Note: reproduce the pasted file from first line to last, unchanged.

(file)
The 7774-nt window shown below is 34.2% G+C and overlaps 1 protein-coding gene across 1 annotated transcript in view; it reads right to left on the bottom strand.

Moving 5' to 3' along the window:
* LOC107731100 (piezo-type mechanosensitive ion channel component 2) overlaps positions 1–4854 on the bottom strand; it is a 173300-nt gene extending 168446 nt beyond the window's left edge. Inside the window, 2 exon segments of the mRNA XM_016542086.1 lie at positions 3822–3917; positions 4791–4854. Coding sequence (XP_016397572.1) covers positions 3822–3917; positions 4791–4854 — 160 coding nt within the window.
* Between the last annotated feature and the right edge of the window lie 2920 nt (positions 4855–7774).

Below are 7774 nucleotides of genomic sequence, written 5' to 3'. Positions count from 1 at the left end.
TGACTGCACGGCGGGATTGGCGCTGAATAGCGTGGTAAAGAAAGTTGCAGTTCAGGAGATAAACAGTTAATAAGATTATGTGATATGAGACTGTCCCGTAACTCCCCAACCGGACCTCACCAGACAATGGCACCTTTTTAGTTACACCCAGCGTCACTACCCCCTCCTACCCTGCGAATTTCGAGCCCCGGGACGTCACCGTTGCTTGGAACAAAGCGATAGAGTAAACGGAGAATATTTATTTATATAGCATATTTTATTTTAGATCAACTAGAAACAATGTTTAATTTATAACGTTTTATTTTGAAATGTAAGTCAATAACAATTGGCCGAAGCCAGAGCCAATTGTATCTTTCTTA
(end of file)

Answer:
The 7774-nt window shown below is 34.2% G+C and overlaps 1 protein-coding gene across 1 annotated transcript in view; it reads right to left on the bottom strand.

Moving 5' to 3' along the window:
* LOC107731100 (piezo-type mechanosensitive ion channel component 2) overlaps positions 1–4854 on the bottom strand; it is a 173300-nt gene extending 168446 nt beyond the window's left edge. Inside the window, 2 exon segments of the mRNA XM_016542086.1 lie at positions 3822–3917; positions 4791–4854. Coding sequence (XP_016397572.1) covers positions 3822–3917; positions 4791–4854 — 160 coding nt within the window.
* Between the last annotated feature and the right edge of the window lie 2920 nt (positions 4855–7774).

Below are 7774 nucleotides of genomic sequence, written 5' to 3'. Positions count from 1 at the left end.
TGACTGCACGGCGGGATTGGCGCTGAATAGCGTGGTAAAGAAAGTTGCAGTTCAGGAGATAAACAGTTAATAAGATTATGTGATATGAGACTGTCCCGTAACTCCCCAACCGGACCTCACCAGACAATGGCACCTTTTTAGTTACACCCAGCGTCACTACCCCCTCCTACCCTGCGAATTTCGAGCCCCGGGACGTCACCGTTGCTTGGAACAAAGCGATAGAGTAAACGGAGAATATTTATTTATATAGCATATTTTATTTTAGATCAACTAGAAACAATGTTTAATTTATAACGTTTTATTTTGAAATGTAAGTCAATAACAATTGGCCGAAGCCAGAGCCAATTGTATCTTTCTTA